In 2016/17 the COPD Team received 389 referrals.  This increased by 73% to 674 for 2019/20 as a result of increased staffing. 93% of referrals are seen within 1 working day, demonstrating an efficient response.

The COPD Assessment Test (CAT) demonstrated a reduced disease burden in 96% of patients.  The EQ5D5L assessment shows 82% of patients experienced an improvement in quality of life and the visual analogue scale (VAS) score measuring perceived health status improved in 94% of patients.

Subjectively, 92% of patients rated the COPD Team as “good” or “very good”.

After stabilisation, patients are offered a six week home exercise programme (HEP) with the technician. Outcomes improve beyond that achieved after clinical and self-management interventions. After a HEP, 95% of patients experience a further reduction in disease burden (CAT). 78% have improved quality of life (EQ5D5L) and 90% further improve their VAS score. There is 100% patient satisfaction.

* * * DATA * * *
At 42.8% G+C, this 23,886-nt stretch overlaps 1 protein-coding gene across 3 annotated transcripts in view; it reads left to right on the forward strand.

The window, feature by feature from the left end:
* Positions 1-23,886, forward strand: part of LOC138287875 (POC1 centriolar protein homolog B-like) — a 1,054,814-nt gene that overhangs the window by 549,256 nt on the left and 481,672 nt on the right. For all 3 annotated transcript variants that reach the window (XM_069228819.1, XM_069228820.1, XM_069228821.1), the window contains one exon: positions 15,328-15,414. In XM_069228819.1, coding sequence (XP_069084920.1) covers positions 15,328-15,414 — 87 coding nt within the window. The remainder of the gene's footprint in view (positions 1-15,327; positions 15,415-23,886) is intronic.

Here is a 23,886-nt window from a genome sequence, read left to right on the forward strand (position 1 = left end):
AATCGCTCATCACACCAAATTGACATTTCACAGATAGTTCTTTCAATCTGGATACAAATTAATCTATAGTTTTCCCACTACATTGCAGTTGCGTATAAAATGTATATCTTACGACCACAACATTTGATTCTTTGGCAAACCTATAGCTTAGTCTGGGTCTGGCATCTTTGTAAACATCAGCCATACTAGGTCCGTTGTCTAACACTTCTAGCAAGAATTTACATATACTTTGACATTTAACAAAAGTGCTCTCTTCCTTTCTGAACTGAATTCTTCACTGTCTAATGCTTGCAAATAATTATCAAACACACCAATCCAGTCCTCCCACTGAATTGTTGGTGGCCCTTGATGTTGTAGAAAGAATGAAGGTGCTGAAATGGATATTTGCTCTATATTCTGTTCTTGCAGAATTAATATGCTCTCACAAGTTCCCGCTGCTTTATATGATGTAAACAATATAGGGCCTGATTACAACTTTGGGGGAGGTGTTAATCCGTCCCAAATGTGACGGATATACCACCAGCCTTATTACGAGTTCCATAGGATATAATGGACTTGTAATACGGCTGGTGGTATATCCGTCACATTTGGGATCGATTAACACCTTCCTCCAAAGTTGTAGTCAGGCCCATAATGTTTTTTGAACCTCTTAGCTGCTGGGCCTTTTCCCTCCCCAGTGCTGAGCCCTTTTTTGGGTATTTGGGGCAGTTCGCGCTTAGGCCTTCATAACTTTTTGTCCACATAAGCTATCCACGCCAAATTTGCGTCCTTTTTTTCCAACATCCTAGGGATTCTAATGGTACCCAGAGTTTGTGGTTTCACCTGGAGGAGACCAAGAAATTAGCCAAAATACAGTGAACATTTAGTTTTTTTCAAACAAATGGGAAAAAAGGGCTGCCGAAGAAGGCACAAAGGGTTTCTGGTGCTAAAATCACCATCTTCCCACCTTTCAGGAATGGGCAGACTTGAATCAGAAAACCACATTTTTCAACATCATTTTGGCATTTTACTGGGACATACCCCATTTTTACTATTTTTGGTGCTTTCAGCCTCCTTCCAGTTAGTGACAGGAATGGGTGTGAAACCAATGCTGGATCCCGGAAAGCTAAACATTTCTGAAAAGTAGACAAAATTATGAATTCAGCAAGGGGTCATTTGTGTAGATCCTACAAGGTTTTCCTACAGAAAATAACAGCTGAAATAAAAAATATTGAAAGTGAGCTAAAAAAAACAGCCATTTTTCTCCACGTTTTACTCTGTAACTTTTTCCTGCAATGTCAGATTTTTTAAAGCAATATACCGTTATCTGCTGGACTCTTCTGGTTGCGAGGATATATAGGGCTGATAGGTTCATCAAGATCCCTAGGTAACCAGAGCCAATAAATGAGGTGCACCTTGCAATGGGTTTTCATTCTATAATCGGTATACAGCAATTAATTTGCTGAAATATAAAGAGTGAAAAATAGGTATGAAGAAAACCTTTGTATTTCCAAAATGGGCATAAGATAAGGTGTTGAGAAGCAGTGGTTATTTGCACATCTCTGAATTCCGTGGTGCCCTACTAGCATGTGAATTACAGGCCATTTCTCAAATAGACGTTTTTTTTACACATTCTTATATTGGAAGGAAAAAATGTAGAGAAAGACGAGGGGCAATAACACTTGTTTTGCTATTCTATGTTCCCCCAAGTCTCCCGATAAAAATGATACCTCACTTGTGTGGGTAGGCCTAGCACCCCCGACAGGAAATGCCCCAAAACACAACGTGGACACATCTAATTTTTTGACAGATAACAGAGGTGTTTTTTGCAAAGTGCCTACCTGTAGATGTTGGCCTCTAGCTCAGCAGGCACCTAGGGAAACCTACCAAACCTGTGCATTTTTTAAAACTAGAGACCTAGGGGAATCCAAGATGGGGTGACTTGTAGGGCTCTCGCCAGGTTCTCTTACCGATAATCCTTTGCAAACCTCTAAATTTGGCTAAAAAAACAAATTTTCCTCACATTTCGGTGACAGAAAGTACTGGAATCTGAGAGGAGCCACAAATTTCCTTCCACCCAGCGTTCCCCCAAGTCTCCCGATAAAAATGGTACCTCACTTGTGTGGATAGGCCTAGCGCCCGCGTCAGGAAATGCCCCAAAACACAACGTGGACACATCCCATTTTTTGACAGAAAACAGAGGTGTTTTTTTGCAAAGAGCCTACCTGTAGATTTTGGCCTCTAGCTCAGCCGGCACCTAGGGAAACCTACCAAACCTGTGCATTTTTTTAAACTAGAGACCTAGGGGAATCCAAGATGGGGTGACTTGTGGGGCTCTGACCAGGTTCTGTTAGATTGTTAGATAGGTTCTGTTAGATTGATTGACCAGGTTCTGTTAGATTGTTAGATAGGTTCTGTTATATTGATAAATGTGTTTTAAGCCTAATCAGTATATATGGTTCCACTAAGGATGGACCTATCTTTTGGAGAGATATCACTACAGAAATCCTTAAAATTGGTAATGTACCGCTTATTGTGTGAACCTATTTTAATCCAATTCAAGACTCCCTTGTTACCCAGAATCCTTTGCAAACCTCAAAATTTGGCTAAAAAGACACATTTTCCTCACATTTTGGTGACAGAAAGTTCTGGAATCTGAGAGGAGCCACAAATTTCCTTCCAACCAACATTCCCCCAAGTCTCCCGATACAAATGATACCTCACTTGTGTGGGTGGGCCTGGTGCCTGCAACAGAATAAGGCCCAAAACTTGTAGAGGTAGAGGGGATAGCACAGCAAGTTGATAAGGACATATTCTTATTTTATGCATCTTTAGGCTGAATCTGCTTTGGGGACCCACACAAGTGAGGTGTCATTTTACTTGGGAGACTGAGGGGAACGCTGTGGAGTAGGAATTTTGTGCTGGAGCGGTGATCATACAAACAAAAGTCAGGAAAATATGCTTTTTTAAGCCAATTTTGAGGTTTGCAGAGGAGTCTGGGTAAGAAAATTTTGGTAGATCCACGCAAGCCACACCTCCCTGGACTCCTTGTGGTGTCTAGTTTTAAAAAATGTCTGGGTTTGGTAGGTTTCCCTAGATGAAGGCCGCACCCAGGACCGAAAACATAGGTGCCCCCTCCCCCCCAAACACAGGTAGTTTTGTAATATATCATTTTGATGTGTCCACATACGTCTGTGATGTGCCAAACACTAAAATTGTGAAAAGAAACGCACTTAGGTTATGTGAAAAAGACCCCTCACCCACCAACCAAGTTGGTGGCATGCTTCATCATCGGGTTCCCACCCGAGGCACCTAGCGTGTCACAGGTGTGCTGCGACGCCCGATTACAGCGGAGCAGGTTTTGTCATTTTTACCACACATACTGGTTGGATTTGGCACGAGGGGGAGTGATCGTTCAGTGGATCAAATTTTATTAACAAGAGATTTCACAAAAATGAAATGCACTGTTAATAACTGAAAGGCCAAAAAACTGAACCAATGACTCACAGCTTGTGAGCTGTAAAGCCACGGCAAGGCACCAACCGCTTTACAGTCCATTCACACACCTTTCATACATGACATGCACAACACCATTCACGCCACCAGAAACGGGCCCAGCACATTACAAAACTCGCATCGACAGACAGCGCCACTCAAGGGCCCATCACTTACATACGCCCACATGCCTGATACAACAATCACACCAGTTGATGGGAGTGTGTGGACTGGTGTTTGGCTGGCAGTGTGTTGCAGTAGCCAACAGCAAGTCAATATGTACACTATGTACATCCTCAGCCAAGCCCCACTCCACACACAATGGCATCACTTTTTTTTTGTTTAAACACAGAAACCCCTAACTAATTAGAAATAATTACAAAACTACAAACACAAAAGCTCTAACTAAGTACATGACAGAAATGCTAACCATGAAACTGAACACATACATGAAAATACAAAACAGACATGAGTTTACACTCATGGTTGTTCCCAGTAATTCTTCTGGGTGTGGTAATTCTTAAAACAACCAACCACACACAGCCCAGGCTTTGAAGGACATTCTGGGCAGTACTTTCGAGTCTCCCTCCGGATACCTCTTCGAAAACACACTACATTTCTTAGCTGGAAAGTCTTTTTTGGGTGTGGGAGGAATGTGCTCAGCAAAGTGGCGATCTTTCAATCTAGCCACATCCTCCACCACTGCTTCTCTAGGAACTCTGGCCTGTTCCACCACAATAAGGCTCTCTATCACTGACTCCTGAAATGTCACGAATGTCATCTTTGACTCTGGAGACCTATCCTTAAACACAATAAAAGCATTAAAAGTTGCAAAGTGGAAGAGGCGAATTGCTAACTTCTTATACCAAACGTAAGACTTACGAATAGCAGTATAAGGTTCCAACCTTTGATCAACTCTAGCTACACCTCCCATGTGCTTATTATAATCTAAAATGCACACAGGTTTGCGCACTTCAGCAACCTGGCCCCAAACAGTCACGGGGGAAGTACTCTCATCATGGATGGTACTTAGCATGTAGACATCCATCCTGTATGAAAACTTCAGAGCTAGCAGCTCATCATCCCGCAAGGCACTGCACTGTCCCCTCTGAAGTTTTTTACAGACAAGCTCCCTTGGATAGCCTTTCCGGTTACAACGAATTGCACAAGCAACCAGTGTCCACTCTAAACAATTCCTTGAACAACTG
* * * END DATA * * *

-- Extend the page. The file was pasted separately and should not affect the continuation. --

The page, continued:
Average length of stay (LOS) for COPD exacerbation locally was 8.33 days.  With COPD Team EDS, LOS reduced to 4.2 days, saving 4.13 days per patient, per admission. In a four month period,  91 bed days were saved, enhancing patient flow and experience.

The 3 month readmission rate with COPD Team support is 12.5% compared to the national average of 43% RCP (July 2020). This represents a huge cost avoidance and reduction in secondary care burden.

During exacerbation, admission to hospital is likely (NHS England 2014).  Of exacerbating patients referred by a GP, 67% avoided admission as well as 89% of self-referrals.